There are only so many stories that can be told by a writer. One should find inspiration where they can? I know Charles was thinking of something entirely different when he wrote his posting, but one thought leads to another and to another and here I am. I completely agree that three dimensional characters are the stuff of classics, but the type, or the archtype, has a place. And at the heart of all three dimensional characters, peel away enough flesh and bone and you'll find the type anyway.


SQT said...

Sometimes I feel as if authors are trying too hard to find something new. I read a lot of fantasy and sometimes the stuff they come up with is just a little too far afield.

I think it's absolutely okay to base a character on a type or even another well known character. The author can always add to the character's personality and change the story up to make it fresh.

avery said...

I guess it's like Gregory MacGuire, how he made up the history of Elphaba, the Wicked Witch of the West. That was a terrific book that happened to be based on someone else's work.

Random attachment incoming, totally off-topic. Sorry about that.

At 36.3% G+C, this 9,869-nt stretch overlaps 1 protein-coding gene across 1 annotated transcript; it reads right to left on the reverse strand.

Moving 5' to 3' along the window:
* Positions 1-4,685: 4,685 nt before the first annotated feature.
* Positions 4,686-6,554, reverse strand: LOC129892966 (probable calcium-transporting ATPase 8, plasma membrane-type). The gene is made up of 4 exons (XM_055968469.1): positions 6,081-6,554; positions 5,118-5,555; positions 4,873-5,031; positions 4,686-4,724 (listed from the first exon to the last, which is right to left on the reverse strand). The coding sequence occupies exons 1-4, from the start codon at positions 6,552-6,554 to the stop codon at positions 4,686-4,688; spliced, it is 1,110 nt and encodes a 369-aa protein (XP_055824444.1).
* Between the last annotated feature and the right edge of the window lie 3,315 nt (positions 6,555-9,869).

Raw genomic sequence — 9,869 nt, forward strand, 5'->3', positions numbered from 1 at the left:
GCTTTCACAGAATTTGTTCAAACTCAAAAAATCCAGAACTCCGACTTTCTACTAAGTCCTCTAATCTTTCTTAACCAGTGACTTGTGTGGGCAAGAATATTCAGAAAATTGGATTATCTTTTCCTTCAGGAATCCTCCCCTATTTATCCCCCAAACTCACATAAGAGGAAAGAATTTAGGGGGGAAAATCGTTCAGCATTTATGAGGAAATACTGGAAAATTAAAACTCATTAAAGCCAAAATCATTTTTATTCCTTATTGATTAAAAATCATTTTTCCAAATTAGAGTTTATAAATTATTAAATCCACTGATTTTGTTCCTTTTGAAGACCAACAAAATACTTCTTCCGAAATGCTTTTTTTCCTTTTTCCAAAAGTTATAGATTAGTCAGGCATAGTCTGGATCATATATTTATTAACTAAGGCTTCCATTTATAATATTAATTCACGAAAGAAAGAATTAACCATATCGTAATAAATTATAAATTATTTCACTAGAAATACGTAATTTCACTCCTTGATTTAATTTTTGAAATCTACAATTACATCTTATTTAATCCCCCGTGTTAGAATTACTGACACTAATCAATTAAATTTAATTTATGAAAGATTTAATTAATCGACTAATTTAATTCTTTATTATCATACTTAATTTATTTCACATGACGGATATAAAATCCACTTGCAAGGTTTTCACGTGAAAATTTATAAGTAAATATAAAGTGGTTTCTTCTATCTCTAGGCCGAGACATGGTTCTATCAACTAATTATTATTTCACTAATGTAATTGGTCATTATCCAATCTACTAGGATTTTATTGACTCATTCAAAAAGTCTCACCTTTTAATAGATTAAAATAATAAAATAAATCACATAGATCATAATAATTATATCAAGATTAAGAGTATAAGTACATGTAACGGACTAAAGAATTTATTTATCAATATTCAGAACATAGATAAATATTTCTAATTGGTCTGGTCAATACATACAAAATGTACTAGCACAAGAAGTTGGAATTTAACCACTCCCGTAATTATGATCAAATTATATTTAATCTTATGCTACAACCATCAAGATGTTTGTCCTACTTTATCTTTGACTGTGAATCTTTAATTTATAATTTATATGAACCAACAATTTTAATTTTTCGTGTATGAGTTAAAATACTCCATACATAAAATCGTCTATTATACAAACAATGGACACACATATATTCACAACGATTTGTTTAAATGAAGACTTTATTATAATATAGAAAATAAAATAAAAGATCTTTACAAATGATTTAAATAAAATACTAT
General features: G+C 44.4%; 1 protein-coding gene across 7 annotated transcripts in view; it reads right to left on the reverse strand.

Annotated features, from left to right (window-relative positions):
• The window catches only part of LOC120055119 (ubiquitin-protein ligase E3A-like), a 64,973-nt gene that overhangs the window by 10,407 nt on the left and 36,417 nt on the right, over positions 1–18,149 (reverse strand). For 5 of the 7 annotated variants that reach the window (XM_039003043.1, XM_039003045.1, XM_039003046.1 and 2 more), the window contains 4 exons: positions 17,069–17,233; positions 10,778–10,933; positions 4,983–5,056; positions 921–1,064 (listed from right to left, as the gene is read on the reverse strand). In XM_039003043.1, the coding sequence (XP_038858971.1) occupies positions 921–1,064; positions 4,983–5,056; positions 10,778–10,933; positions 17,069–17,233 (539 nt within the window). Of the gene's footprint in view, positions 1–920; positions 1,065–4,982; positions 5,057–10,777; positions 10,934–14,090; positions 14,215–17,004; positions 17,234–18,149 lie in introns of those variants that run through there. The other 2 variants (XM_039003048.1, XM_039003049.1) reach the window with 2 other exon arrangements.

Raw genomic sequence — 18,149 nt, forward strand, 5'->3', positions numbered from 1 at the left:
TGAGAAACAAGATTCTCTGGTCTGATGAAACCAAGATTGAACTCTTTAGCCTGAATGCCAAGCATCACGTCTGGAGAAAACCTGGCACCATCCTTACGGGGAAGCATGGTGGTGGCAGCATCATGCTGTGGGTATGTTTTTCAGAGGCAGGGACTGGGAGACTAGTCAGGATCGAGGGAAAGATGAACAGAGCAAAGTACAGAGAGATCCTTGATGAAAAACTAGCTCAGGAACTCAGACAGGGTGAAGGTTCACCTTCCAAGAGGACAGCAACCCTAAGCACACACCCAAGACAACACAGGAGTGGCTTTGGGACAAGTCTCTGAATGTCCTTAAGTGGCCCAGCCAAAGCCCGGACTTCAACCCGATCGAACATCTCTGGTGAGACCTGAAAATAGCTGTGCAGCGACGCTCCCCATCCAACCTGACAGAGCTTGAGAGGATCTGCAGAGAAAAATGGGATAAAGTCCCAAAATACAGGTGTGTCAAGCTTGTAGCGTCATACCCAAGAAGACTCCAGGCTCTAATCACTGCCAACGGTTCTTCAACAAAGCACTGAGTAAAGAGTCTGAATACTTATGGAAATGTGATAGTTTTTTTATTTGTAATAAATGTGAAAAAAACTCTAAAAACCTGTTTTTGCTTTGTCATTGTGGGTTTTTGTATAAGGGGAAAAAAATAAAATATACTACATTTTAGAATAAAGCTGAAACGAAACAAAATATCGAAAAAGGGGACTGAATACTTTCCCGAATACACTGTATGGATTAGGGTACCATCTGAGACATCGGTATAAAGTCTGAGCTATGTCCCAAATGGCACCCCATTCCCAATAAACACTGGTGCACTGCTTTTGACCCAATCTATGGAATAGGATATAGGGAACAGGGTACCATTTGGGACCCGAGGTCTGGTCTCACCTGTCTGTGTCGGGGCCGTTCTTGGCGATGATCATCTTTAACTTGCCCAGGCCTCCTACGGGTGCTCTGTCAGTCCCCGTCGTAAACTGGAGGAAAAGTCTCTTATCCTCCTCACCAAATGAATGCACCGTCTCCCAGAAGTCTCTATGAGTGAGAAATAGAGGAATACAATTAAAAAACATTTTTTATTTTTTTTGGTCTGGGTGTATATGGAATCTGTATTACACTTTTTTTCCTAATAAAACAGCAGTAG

Sqt's right, everything has already been told. There are no new ideas anymore, just fresh perspectives. It's those new views that can breathe fresh life into even the most rigid 1-D character.

Lucas Pederson said...

This may or may not fit into the subject but,you know, out of all the slasher flicks: Friday the 13th, A Nightmare on Elm Street, Halloween; I think Halloween has bot to be the better of them. A Nightmare will always be a close second, but I liked the Halloween movies. Just something about them that grabs my attention, as does A Nightmare.
I saw Rob Zombie has made his version of Halloween. I saw the trailer when I went to see the movie/movies, Grindhouse. Rob Zombie looks to be telling us more about the infamous Micheal Myers. More detail why he became what he became sort of deal. Pretty cool.

Stewart Sternberg said...

SQT, I think anything can be fresh if approached with a fresh perspective. Avery's example of WICKED is wonderful. Twisting what is known and refashioning it can give extra miles to anything. Hey, Shakespeare did that. Many of his plays are based on other works.